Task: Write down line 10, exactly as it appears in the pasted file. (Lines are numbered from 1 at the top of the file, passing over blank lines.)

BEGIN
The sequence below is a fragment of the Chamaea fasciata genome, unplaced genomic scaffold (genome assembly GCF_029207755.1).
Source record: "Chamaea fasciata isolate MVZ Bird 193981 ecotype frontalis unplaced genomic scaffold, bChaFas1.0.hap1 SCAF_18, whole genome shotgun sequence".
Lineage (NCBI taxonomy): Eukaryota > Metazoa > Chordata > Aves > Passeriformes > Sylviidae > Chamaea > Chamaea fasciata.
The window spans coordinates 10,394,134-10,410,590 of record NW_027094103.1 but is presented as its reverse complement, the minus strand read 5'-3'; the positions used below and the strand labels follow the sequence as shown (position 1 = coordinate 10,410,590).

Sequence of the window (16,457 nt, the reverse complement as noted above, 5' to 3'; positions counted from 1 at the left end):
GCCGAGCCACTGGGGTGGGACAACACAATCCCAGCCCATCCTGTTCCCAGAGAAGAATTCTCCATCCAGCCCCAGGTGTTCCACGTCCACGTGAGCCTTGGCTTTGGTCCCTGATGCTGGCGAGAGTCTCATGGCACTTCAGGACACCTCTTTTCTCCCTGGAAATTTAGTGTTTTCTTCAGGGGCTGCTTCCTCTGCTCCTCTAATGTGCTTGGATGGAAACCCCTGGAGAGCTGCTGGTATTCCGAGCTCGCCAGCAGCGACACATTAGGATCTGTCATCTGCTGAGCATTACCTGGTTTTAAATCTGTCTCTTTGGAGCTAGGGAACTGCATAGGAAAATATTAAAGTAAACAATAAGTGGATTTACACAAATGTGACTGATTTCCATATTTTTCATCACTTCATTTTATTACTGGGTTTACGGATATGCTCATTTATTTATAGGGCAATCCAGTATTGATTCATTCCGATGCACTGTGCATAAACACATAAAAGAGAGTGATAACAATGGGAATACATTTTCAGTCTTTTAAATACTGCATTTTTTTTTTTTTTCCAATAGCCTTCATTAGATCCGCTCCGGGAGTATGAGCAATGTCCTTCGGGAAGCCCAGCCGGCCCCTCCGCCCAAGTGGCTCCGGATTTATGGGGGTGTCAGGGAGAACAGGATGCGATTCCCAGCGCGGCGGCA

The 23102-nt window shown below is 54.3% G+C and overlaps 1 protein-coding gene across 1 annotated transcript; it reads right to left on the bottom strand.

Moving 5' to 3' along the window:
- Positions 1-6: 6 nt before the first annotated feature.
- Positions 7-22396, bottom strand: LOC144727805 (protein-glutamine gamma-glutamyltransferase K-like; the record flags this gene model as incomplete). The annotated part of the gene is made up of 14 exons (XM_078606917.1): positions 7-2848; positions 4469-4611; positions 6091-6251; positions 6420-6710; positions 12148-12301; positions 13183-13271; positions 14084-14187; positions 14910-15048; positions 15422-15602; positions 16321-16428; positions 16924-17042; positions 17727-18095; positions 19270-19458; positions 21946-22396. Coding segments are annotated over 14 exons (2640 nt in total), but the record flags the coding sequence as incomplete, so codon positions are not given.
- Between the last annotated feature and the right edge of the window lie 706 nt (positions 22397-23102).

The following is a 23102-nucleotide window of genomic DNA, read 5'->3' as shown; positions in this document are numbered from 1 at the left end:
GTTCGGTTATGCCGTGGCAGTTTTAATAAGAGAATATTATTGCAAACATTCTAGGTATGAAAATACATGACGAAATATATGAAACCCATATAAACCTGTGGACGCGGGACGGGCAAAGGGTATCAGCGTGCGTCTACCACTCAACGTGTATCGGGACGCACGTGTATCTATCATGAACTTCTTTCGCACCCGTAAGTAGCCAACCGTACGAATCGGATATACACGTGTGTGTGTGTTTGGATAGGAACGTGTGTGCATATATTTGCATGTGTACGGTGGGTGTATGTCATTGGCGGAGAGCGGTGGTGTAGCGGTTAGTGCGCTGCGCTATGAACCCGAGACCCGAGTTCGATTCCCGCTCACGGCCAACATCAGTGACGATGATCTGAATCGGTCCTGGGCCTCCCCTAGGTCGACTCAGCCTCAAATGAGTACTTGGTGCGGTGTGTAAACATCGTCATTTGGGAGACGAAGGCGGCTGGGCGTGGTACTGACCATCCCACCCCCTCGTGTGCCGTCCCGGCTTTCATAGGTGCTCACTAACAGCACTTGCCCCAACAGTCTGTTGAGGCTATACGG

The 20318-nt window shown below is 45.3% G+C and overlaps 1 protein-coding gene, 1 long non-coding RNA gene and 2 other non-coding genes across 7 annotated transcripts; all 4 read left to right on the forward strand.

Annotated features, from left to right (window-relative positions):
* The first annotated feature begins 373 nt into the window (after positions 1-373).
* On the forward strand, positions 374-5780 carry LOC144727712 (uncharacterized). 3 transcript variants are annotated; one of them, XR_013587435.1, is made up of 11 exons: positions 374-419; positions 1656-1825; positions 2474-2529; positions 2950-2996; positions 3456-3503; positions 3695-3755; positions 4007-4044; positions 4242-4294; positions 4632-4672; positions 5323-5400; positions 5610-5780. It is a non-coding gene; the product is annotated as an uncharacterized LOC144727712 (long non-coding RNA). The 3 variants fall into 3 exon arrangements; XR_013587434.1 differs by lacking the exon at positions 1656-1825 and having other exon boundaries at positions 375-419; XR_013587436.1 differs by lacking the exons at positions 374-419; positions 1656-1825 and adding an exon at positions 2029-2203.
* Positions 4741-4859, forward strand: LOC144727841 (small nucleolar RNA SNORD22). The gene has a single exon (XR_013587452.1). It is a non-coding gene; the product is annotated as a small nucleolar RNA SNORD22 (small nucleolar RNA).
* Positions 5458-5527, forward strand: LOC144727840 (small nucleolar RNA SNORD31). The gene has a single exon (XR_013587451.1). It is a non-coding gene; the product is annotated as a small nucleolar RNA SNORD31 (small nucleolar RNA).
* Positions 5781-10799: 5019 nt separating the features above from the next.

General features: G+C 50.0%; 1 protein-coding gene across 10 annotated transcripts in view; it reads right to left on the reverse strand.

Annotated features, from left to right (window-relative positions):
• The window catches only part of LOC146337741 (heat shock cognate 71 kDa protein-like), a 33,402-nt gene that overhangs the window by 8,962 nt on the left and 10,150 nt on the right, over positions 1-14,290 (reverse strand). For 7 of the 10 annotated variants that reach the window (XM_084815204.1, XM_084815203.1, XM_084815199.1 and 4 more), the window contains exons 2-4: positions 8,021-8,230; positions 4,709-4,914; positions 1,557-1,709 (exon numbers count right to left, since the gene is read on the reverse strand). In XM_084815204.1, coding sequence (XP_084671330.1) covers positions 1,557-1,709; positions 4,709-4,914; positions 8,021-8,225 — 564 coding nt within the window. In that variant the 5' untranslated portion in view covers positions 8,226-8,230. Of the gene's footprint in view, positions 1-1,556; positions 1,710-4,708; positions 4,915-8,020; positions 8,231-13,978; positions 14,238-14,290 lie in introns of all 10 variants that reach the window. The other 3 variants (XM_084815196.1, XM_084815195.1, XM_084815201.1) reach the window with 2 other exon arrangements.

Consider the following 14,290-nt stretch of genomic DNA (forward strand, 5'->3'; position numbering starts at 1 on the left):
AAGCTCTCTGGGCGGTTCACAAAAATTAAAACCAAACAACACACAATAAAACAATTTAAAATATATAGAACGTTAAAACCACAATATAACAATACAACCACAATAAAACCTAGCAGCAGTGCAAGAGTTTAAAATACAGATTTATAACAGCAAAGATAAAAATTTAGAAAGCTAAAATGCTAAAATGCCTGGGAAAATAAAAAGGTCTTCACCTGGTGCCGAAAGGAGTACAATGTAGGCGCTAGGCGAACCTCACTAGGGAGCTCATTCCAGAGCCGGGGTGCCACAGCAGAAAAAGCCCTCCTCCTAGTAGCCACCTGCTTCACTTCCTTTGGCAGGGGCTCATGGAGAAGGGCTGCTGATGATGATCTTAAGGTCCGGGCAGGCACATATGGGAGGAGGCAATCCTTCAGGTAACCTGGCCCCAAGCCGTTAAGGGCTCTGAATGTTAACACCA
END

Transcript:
- Positions 7-22396, bottom strand: LOC144727805 (protein-glutamine gamma-glutamyltransferase K-like; the record flags this gene model as incomplete). The annotated part of the gene is made up of 14 exons (XM_078606917.1): positions 7-2848; positions 4469-4611; positions 6091-6251; positions 6420-6710; positions 12148-12301; positions 13183-13271; positions 14084-14187; positions 14910-15048; positions 15422-15602; positions 16321-16428; positions 16924-17042; positions 17727-18095; positions 19270-19458; positions 21946-22396. Coding segments are annotated over 14 exons (2640 nt in total), but the record flags the coding sequence as incomplete, so codon positions are not given.